What is more useful or simple than a mug. A vessel to hold hot beverages with a handle so as not to over-heat the fingertips. Making handles with mugs has left me with a new appreciation for the art and skill required to make such a useful piece of pottery.
A mug can say much about its owner too. I mean, after all, don’t each of us have a favourite cup we reach for, whether at home or at work? Something about the shape, size, colour and texture of a mug speaks to us, and to my mind, a hot drink sipped from a well-appointed vessel appropriate to the beverage just tastes better.
Here then, are my first handled mugs made of earthenware at the Gardiner Museum. Glazes are all Spectrum Low fire cone 05-04 glaze. These mugs were all thrown on the wheel. When leather hard, the bases were trimmed and pulled handles were applied and embellishments added.
Fig. 1. Peachy Mug, belly shape, size small.
A note about Phoenix Red glaze: I have issues with this colour. It has not looked even remotely like the Spectrum tile sample. Instead of a stain finished deep red flecked with black, it seems to fire rather as a pale weather-beaten red-orange that is flat with sandy black flecks that are rough and unpleasant. To correct the textural issue, I added a nice shiny and smooth glaze, Nectarine, overtop and it has smoothed out all of the Phoenix Red’s stubble.
First Glaze firing:
Inside: Nectarine, poured application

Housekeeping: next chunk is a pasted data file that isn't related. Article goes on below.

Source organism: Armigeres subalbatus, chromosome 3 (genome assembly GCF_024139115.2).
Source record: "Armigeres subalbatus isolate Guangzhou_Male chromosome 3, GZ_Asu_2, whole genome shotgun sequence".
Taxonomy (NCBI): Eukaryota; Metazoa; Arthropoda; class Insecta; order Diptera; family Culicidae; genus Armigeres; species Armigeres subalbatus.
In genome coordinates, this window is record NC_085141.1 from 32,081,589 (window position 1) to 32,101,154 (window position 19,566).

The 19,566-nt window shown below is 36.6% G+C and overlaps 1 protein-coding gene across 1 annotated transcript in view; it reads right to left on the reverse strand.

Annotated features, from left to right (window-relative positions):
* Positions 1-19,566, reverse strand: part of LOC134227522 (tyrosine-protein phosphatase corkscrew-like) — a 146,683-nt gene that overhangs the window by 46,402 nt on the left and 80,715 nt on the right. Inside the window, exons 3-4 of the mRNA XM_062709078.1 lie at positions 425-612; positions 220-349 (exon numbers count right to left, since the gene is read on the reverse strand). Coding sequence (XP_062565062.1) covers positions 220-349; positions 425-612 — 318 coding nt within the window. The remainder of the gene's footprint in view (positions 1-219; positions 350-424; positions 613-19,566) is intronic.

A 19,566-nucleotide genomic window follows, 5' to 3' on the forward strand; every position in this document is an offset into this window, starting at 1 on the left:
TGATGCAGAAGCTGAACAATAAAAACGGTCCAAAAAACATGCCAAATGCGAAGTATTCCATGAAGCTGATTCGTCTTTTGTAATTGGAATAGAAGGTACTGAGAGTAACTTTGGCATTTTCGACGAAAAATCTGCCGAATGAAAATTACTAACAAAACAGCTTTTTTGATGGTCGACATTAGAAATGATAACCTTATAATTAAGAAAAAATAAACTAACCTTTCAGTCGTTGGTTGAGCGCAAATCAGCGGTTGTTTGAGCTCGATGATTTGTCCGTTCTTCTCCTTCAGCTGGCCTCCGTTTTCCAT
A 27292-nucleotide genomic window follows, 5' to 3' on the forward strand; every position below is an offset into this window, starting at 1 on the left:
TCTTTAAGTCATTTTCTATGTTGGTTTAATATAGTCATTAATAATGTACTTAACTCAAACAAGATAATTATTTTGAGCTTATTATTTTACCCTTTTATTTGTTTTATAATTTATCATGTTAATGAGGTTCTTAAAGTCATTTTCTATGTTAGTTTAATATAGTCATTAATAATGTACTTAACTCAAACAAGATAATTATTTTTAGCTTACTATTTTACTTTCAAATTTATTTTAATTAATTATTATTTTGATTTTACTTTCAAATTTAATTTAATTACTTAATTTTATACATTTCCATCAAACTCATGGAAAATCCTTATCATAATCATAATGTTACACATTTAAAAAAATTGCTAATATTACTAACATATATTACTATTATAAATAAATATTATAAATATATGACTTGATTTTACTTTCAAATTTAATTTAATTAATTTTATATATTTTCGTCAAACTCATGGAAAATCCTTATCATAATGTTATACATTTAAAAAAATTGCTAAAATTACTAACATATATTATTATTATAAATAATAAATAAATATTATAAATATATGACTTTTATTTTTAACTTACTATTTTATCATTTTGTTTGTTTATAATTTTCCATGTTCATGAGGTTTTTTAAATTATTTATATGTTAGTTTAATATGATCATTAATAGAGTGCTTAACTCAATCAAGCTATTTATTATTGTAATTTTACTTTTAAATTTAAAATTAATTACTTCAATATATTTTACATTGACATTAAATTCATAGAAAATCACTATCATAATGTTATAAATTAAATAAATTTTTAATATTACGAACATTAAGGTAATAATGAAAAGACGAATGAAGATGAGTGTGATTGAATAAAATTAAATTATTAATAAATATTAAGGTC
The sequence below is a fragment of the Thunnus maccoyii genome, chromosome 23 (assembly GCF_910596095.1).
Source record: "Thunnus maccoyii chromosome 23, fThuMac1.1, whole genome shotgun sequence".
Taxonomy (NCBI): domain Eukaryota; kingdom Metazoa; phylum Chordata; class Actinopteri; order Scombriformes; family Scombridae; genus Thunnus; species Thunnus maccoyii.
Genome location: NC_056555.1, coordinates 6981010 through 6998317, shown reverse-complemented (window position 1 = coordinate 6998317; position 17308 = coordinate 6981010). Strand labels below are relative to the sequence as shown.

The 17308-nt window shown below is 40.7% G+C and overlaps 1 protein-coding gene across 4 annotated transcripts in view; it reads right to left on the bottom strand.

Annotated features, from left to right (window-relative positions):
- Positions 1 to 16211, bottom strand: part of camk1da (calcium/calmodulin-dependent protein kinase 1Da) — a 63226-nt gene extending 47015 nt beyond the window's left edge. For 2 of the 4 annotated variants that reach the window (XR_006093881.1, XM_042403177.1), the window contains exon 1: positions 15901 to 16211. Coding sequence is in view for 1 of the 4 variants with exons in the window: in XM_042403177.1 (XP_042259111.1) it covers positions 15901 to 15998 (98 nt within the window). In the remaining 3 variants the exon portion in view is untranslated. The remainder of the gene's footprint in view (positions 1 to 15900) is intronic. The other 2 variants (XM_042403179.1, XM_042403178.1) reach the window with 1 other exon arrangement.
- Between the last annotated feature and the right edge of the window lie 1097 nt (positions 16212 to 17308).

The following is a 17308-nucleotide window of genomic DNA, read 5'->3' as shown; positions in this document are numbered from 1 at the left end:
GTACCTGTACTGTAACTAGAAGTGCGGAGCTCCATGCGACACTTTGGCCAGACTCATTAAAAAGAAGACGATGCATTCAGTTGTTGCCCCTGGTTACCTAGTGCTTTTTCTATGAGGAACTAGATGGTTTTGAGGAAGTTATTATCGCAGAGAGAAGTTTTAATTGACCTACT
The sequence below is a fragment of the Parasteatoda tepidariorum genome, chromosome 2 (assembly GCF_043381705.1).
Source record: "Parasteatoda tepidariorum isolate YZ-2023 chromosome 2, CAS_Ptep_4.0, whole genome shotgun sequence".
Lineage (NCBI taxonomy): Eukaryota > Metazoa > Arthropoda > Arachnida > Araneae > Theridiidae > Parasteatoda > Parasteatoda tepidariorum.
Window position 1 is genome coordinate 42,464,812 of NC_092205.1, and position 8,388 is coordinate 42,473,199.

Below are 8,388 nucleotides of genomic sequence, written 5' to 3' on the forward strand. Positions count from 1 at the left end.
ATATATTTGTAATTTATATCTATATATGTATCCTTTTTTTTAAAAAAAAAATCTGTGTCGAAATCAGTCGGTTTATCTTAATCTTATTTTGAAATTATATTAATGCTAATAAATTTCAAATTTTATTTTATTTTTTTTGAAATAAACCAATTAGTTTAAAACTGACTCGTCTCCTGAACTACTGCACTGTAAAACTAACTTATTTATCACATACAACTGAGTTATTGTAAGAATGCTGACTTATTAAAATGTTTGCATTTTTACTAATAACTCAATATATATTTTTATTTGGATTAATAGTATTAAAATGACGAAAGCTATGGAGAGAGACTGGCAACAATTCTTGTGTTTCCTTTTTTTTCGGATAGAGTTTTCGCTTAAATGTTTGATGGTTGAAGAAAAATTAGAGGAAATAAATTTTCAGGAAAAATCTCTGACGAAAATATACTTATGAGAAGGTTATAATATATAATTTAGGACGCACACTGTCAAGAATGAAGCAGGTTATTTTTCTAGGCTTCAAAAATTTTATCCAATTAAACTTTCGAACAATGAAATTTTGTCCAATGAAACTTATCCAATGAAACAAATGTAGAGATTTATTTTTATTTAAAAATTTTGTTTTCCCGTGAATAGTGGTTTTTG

Outside: Phoenix Red 2x, Nectarine 1x
Second Glaze firing:
Inside: additional layer of Nectarine to add depth and even out the colour
Outside: no additional glaze.
Fig.1. Peachy mug. Belly shape, smooth handle, Ganesha stamp.
Fig. 2. Prairie Grass mug.
The satin texture of this mug, subtle colour shadings and textural interest all remind me of prairie grasslands.
Inside: Old Copper 1x, Light Grey
Outside: Old Copper, Stardust, Iceberg lightly brushed, Midnight sky sprays to mirror the grassy etching.
Prairie Grass mug. Soft shades of blues and greens on an etched surface reminiscent of prairie grasslands.
Fig. 2. Prairie Grass Mug, inside.
Fig. 3. Midnight Sky Mug
Mid-size mug with a thicker lip, rolled and folded the rim on the wheel.
Sakura flower on the base of the handle.
Inside: Old Copper, Iceberg,
Outside: Midnight Sky, Old Copper, Iceberg, one coat of each,
Teal was then sprinkled over the entire surface, inside and out, with a stiff brush.
Midnight wide rim mug with sakura blossom.
Midnight Sky mug detail of handle showing the Sakura Flower stamp detail.
Fig. 3. Little Up-belly Mug. Shades of blues and greens
Multiple glaze firings for this one.
First Glaze Firing:
Inside: Stardust 1x, Iceberg pour, spots of Turquoise
Outside: Green Bean 1x, Blue Crackle 1x , Iceberg fan brushed
Second Glaze Firing:
Outside: Lime, Denim
More Iceberg and Evening Shadow along the rim.
Fig. 3. LittleUpBellyMug. Side view.
Fig. 3a. LittleUpBellyMug.ganesh stamp detail on the handle. Note the pretty waterfall blending of the glaze colours on the handle! Colour is true in this photograph.
Fig. 3b. LittleUpBelly.mug. Interior detail. The Iceberg pools beautifully at the base. Ombre effect along the side walls beginning at the stardust shaded rim. Colours are true in this photograph.
Fig. 4, Medium Belly Mug with Hazelnut Rim
Inside: Polished Armour 3x
Outside: Gunmetal 1x, Tarnished Silver 1x, Old Copper lightly applied
Fig. 4. Medium mug with hazelnut edge.
Fig. 5. Blackened Green, Classic Mug
Simple clean lines, softened rim, pulled handle, Ganesha stamp at the base of the handle, and deep shades of blackened green.
Inside: Gunmetal, Denim
Outside: Gunmetal, Franciscan Grey
Rim: Leather, tarnished silver
Fig. 5. Medium sized mug in blackened green with Ganesha stamp on handle.
Fig. 5a. Blackened Green, .classic mug interior. Pool of Denim blue at the bottom of the mug.
I hope that you enjoy these photos and that the glaze notes may assist you in your own pottery adventures!
Until next time, live with joy!